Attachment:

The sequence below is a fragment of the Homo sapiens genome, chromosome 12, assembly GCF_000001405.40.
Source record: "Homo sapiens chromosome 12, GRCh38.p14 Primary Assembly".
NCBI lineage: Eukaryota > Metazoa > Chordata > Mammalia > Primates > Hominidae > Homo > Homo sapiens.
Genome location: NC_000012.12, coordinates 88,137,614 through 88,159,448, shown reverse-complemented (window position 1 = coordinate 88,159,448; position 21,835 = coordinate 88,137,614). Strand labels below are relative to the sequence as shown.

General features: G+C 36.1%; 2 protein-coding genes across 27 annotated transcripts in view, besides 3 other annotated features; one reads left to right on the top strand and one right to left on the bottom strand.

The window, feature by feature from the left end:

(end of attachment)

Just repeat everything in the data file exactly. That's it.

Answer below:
The sequence below is a fragment of the Homo sapiens genome, chromosome 12, assembly GCF_000001405.40.
Source record: "Homo sapiens chromosome 12, GRCh38.p14 Primary Assembly".
NCBI lineage: Eukaryota > Metazoa > Chordata > Mammalia > Primates > Hominidae > Homo > Homo sapiens.
Genome location: NC_000012.12, coordinates 88,137,614 through 88,159,448, shown reverse-complemented (window position 1 = coordinate 88,159,448; position 21,835 = coordinate 88,137,614). Strand labels below are relative to the sequence as shown.

General features: G+C 36.1%; 2 protein-coding genes across 27 annotated transcripts in view, besides 3 other annotated features; one reads left to right on the top strand and one right to left on the bottom strand.

The window, feature by feature from the left end: